Professor Diane Lewis-Goldstein (far left) helps students put finishing touches on "kindness hats" for chemotherapy patients in Northridge and Inglewood. With Lewis-Goldstein, from left, are students Danielle Esper, Arda Andonian and Elaine Livshin.
Even in California, winter's cold fingers can get right down to the scalp. For chemotherapy patients suffering from temporary loss of hair, the advent of chilly weather can mean searching for ways to keep their heads protected and warm.
Hats, the obvious solution, can pose difficulties that are not so obvious. Some scratch or chafe the tender scalps of cancer victims undergoing chemotherapy. Some are too loose or too rigid to provide the desired snug fit. And some simply are unattractive.
Students in a Cal State Northridge Family and Consumer Sciences Department course set out to address the needs of their targeted "clientele." Applying the concepts and skills learned in the course, they designed hats that not only were soft, comfortable and warm, but that passed the style test as well.
In December, their chic creations were presented to women at the Levy Cancer Center at Northridge Hospital Medical Center and at Helen's Room at Daniel Freeman Hospital in Inglewood.
Appropriately enough, they dubbed their creations "kindness hats."
"Our students' chief goal," said family and consumer sciences professor Diane Lewis-Goldstein, "was to enhance the quality of life for individuals in our community. Compassion was the impetus, but the students' creativity and focus made the difference."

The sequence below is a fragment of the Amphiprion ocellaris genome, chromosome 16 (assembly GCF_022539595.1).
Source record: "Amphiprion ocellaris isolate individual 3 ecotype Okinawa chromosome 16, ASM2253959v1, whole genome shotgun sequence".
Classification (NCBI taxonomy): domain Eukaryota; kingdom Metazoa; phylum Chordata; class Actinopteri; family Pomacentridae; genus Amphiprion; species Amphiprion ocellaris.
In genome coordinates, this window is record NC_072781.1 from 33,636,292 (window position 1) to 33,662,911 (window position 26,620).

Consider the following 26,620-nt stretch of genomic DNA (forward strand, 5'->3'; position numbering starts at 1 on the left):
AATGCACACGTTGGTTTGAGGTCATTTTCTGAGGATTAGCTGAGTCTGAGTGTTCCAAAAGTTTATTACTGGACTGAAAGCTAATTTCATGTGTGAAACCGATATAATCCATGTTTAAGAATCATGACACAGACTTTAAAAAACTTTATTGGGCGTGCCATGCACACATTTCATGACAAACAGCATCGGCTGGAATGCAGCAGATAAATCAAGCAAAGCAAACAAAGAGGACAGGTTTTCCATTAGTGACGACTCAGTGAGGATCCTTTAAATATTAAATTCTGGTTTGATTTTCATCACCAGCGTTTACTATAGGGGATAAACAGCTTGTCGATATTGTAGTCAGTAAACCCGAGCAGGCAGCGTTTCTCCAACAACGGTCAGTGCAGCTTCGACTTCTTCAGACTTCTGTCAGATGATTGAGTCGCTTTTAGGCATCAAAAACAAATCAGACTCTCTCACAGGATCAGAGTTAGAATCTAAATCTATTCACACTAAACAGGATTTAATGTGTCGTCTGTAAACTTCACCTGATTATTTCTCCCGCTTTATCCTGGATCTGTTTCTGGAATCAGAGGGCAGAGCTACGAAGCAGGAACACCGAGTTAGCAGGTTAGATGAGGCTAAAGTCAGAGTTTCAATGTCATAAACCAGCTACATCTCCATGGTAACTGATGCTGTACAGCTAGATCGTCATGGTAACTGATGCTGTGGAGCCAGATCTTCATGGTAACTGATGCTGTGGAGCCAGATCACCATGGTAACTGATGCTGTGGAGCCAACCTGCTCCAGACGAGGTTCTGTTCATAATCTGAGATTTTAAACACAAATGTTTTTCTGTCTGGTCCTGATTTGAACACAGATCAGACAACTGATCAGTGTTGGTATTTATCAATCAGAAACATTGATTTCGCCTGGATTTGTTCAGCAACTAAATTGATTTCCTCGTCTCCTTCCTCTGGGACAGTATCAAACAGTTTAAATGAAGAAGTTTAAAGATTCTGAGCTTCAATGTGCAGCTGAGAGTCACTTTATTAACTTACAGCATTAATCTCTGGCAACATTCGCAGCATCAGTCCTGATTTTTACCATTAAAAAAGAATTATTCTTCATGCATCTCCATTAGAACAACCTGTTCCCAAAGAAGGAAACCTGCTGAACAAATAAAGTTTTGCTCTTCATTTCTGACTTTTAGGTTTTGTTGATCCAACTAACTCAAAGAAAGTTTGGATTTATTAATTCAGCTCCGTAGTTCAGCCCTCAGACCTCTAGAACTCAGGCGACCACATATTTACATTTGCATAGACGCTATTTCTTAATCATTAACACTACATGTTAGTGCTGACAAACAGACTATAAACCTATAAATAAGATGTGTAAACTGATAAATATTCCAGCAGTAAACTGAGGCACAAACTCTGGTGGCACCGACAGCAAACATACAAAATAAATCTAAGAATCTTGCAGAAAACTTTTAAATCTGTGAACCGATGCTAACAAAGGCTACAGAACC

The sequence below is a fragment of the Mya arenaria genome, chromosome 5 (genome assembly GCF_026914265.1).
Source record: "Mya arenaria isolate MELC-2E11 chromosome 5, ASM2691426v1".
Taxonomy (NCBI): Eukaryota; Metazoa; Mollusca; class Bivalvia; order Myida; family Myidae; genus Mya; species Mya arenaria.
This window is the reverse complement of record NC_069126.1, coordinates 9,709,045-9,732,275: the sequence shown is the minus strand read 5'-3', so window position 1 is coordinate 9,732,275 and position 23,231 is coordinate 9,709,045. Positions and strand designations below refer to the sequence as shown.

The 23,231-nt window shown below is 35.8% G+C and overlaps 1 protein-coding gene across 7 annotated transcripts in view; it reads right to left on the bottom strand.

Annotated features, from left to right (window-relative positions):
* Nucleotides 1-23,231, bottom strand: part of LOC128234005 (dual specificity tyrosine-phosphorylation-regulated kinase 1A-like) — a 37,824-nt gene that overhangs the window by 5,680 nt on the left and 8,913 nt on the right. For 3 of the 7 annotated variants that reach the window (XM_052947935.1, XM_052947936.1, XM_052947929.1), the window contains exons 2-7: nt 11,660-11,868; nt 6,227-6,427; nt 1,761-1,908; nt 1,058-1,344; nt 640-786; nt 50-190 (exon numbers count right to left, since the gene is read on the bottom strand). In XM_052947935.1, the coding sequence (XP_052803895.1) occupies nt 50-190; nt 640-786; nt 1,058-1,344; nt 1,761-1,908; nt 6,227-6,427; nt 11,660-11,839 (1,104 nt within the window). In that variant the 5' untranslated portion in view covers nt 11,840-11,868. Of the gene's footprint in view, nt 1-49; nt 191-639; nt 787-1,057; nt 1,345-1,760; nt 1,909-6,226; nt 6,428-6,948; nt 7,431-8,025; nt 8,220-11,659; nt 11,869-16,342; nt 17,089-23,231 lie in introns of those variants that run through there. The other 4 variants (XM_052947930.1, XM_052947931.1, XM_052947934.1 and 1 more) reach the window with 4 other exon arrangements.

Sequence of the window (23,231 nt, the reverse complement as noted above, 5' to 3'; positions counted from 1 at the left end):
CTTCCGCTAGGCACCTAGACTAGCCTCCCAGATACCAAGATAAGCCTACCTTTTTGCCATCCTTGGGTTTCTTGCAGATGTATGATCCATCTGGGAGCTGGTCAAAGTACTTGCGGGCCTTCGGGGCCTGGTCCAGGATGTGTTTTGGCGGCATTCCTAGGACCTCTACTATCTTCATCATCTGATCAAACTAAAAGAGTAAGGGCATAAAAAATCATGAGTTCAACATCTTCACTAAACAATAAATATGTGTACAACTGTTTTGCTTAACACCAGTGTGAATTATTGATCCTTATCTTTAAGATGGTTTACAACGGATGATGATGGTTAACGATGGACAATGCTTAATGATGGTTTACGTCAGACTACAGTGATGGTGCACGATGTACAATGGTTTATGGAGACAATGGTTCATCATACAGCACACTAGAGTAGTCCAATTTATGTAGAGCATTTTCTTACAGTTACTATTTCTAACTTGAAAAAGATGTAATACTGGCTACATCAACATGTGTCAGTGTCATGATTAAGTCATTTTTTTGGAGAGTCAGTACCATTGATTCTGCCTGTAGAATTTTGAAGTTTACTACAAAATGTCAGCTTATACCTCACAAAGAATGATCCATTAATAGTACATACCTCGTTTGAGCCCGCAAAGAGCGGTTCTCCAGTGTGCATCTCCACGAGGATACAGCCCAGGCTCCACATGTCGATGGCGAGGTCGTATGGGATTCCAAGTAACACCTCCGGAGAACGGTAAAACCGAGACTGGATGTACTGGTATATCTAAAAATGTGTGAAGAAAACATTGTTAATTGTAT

Part of the College of Health and Human Development, the department offers the Apparel for Special Groups course under its Apparel Design and Merchandising program. It addresses the clothing needs and wants of special groups such as children, the aged and the physically limited of all ages.
After developing the concept of "kindness hats" for chemotherapy patients as a specialized area of study, students in the class investigated the degree of need for such headwear, located institutions where the hats could be donated, conducted personal interviews with cancer patients who had experienced chemo or were undergoing the process, and analyzed potential fabrics and designs that would be suitable for their clients.
The hats were the work of students Arda Andonian, Angela Barbello, Tina Bederian, Cherry Bordallo, Farah Chajin, Wei Wei Dai, Gretel Delgado, Diva Edwards, Danielle Esper, Merrielle Garcia, Elaine Livshin and Charmaine Reroma.
@csun | February 2, 2004 issue
Public Relations | University Advancement
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